i think she diverges. because the terms get bigger (closer to 1 each) so you are just adding almost 1 + 1 +1 +1 ... it tails off to infinity... diverge... but i think i need to use a rigurous proof not just intuition.

$\sum_{r=1}^{\infty}\frac{\sin(r^{2})}{5^{r}}$

i'd say she converges since the denom gets rapidly massive so the whole thing is getting rapidly tiny... i can't see what it converges too though? and how to show it?

$\sum_{r=1}^{\infty}\frac{(3r)!}{(r!)^{3}}$

as above, i think its the same.

but i don't know how to show these using the whole episolon thing. the epsilon thing really bugs me. do i need the epsilon thing? can someone help me to show these things rather than just use intuition... also am i right or wrong???

A necessary (but not sufficient) condition for a series to converge is that the individual terms have to tend to 0.

Therefore, a valid way to show that a series diverges is to show that the individual terms do NOT tend to 0.

For the first

\displaystyle \begin{align*} \lim_{r \to \infty}\frac{r^2 - 1}{r^2 + 1} &= \lim_{r \to \infty}\frac{r^2 + 1 - 2}{r^2 + 1} \\ &= \lim_{r \to \infty}1 - \frac{2}{r^2 + 1} \\ &= 1 - 0 \\ &= 1 \end{align*}

Clearly, the terms do not tend to 0, so the series diverges.
• Jan 9th 2012, 03:31 PM
Prove It
Re: Converge or diverge plus show why
Quote:

Originally Posted by Shizaru
1st - divergent by nonnull tesT??

2nd - i still dont see enough info, i would try the comparison test, again i come up short? or is this better to use absolute convergence properties?

Think about it like this. Suppose you have some series. Since there may be some negative values in it, the sum will never be any greater than the sum of the absolute values of the terms (since they are all positive). Therefore, by the comparison test, if the "larger series" (the series of absolute values) converges, then so must the "smaller series" (the original series).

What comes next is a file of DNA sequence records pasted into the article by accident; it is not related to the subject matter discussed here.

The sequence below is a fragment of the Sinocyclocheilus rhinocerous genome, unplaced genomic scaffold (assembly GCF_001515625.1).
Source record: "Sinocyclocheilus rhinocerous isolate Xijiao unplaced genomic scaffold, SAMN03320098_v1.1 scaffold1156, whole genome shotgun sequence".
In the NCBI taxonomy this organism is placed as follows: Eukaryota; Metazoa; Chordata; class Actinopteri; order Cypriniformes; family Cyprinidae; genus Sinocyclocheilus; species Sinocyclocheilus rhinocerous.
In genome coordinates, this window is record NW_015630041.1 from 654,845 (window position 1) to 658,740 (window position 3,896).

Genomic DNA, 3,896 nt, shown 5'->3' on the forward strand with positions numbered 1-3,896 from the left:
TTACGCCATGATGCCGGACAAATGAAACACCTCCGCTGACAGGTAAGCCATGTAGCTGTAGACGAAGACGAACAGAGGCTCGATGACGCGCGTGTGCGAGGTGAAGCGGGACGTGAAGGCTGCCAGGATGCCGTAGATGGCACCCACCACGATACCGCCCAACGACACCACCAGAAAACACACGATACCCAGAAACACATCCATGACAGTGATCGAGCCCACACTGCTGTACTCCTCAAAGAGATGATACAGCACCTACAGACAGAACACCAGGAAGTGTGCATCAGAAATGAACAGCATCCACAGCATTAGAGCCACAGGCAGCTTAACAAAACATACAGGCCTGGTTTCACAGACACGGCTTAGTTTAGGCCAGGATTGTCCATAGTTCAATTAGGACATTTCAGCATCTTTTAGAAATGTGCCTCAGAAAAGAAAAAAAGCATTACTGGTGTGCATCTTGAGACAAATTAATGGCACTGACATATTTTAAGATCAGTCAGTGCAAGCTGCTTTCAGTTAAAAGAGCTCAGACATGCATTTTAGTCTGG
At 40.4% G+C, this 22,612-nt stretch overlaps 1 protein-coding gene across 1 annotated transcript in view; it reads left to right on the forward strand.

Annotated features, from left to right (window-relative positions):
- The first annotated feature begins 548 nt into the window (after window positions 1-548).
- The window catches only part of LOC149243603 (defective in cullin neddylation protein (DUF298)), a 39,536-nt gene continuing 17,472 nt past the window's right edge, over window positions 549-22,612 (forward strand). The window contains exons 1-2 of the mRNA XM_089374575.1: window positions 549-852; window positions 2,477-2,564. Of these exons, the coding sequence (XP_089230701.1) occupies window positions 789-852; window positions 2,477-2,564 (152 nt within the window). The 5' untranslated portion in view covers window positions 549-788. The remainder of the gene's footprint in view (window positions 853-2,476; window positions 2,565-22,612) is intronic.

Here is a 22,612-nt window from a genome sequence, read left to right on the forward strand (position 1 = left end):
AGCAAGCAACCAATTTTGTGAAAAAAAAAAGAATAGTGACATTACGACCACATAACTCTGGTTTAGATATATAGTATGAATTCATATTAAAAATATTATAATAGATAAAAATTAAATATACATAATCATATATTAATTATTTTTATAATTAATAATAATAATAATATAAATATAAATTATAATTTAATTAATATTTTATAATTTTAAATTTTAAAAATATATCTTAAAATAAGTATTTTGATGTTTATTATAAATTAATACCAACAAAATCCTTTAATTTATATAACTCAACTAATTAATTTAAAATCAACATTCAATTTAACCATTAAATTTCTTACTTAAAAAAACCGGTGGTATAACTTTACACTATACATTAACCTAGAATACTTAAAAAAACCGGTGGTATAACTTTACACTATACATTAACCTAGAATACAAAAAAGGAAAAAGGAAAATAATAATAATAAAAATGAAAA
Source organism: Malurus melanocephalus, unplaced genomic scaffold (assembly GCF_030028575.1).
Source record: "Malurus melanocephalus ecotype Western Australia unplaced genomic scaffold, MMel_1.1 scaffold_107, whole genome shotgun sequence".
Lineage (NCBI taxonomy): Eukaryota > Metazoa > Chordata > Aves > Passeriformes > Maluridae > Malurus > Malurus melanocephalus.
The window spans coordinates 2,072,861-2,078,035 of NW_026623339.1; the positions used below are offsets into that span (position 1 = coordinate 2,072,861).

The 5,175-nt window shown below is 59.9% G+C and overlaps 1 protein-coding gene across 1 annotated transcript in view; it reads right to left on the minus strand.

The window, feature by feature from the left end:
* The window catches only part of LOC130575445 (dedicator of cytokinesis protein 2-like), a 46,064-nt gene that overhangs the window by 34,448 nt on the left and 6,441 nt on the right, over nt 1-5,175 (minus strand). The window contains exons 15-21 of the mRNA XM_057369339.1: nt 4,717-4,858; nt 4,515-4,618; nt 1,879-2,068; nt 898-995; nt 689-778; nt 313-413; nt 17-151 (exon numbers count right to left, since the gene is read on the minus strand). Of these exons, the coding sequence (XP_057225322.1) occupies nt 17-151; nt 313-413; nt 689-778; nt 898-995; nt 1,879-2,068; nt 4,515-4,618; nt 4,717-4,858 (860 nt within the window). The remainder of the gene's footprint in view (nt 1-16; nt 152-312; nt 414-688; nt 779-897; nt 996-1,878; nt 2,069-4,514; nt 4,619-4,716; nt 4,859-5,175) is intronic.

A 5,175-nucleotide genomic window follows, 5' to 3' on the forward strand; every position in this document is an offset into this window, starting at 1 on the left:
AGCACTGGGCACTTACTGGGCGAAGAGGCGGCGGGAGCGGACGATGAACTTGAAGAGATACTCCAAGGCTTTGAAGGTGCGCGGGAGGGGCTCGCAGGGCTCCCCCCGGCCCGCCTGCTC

So for your second series, by showing that \displaystyle \begin{align*} \sum{\left| \frac{ \sin{\left(r^2\right)} }{ 5^r } \right|} \end{align*} converges, you show \displaystyle \begin{align*} \sum{\frac{\sin{\left(r^2\right)}}{5^r}} \end{align*} also converges.
• Jan 9th 2012, 03:41 PM
Shizaru
Re: Converge or diverge plus show why
Quote:

Originally Posted by Prove It
A necessary (but not sufficient) condition for a series to converge is that the individual terms have to tend to 0.

Therefore, a valid way to show that a series diverges is to show that the individual terms do NOT tend to 0.

For the first

\displaystyle \begin{align*} \lim_{r \to \infty}\frac{r^2 - 1}{r^2 + 1} &= \lim_{r \to \infty}\frac{r^2 + 1 - 2}{r^2 + 1} \\ &= \lim_{r \to \infty}1 - \frac{2}{r^2 + 1} \\ &= 1 - 0 \\ &= 1 \end{align*}

Clearly, the terms do not tend to 0, so the series diverges.

thats what we call nonnull test. so am i right there (do you think i would need to prove the sequence of terms converges to 1 or can i just state it doesnt converge to 0 by intuition?)

as for the 2nd one... ok i am using the comparison test, and the property of absolute convergence... yes this is one of the properties we are told. i think i get that one now but how do you know the example you gave is always greater (or equal) to the series in question?